Read: February 24-26th, 2014
Format: Paperback, 221 pages
Description from GoodReads:
Before. Miles "Pudge" Halter's whole existence has been one big nonevent, and his obsession with famous last words has only made him crave the "Great Perhaps" (François Rabelais, poet) even more. Then he heads off to the sometimes crazy, possibly unstable, and anything-but-boring world of Culver Creek Boarding School, and his life becomes the opposite of safe. Because down the hall is Alaska Young. The gorgeous, clever, funny, sexy, self-destructive, screwed-up, and utterly fascinating Alaska Young, who is an event unto herself. She pulls Pudge into her world, launches him into the Great Perhaps, and steals his heart.
After. Nothing is ever the same
How will I ever get out of this labyrinth?
I have so much to say about this books, but I feel like my words won't be able to express them. I had picked up Looking for Alaska after I had finished The Fault in Our Stars, my first thoughts towards the book were that it would be an adorable novel like The Fault in Our Stars was. I was completely wrong. With Looking for Alaska I found myself thinking about how many people are living in difficult situations and what they're going through or have been through. Maybe they're living in poverty or have addictions that they can't live with, situations like these are not a laughing matter. That goes the same with this book, while reading this I was forced to rethink about how I saw people. The thing with John Green's books are that no matter the topic for his books, they will somewhat change you. With The Fault in Our Stars it changed how I saw people living with cancer, instead of feeling bad for them I now see them living with strength and courage. In Looking for Alaska the was I saw people living in a labyrinth changed. I learnt even with help, family and friends some people just can't live in the labyrinth anymore and just have to find a way out.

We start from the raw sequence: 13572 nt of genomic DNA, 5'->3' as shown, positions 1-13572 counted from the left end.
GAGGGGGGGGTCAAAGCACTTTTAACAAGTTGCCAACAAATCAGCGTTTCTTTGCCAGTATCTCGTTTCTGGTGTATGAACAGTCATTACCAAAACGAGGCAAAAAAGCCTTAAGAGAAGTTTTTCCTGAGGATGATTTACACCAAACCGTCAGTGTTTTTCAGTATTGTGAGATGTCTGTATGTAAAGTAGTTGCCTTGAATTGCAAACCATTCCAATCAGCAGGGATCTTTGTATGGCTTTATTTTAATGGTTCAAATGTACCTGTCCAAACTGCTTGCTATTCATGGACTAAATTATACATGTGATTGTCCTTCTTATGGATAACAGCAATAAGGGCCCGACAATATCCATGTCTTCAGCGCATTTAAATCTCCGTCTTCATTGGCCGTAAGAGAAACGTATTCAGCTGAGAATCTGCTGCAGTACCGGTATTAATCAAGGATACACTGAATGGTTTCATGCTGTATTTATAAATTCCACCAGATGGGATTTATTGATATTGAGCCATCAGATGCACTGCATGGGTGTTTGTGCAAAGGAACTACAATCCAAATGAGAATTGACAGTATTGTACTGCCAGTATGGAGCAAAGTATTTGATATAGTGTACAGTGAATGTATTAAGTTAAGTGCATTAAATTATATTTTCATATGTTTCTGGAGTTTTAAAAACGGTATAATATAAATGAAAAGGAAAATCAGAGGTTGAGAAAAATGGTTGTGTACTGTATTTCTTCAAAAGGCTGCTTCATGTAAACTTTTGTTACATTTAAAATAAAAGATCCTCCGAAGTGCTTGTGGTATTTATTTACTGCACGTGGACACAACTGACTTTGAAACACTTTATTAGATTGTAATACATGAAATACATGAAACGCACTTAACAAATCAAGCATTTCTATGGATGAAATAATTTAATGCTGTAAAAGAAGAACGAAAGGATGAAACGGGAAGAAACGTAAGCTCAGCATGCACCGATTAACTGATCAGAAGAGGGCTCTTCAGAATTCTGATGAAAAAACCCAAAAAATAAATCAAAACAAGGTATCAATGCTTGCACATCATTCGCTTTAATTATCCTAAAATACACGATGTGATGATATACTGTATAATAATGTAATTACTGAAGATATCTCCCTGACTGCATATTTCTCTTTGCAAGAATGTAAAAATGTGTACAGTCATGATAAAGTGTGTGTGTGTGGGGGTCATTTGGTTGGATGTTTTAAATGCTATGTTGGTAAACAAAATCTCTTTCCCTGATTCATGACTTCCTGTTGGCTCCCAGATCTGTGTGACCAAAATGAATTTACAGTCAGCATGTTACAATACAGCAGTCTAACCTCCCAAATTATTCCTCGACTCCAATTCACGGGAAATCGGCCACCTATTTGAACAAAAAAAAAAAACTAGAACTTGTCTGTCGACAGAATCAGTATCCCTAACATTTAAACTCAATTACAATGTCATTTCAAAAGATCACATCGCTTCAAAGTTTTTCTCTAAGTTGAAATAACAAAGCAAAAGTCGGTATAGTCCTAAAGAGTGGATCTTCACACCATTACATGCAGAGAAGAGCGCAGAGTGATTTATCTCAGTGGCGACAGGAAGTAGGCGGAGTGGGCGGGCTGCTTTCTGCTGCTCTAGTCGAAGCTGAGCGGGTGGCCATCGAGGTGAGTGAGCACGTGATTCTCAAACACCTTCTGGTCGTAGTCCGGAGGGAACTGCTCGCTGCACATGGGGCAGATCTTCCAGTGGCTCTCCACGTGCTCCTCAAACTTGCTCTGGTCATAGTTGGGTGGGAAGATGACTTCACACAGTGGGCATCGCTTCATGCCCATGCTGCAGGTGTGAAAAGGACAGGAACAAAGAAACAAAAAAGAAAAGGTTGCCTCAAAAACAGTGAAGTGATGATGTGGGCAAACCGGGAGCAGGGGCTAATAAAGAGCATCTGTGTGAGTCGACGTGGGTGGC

On a upside to Looking for Alaska I loved the subtile things that John would have here and there. Like the story of Alaska and her books. I've taken such an understanding to this that it shocks me. No matter how long we live our lives, there will always be books we haven't read and will never read. To think of this to me is just devastating, but we can still at least try.
Looking for Alaska is emotionally conflicting read, it reaches out to it reader and makes them realize and see things they probably wouldn't have known without being in someone else's shoes or learning their story. I am glad I picked it up and look forward to my next John Green read.
Note: I've also started to refer to my books as my Life's Library.
In Spring 2014, I lost an old family friend. He was only a few years older then me, about Alaska's age. At his funeral I found myself thinking about Looking for Alaska, or rather the message John tried to tell us in the book. It wasn't until someone so young was taken from us that I truly understand it. If that event was the reason I truly comprehend his message, then I hope no one else will have to endure such events to understand.
"Her life's library." ~ Pudge
Recommend to People Who Enjoy:
Young Adult, Romance, Realistic Fiction
When I think of Alaska Young I find myself thinking her last words were "Straight and Fast" for Pudges sake. I believe this to be important in someway, but to which way I wouldn't know.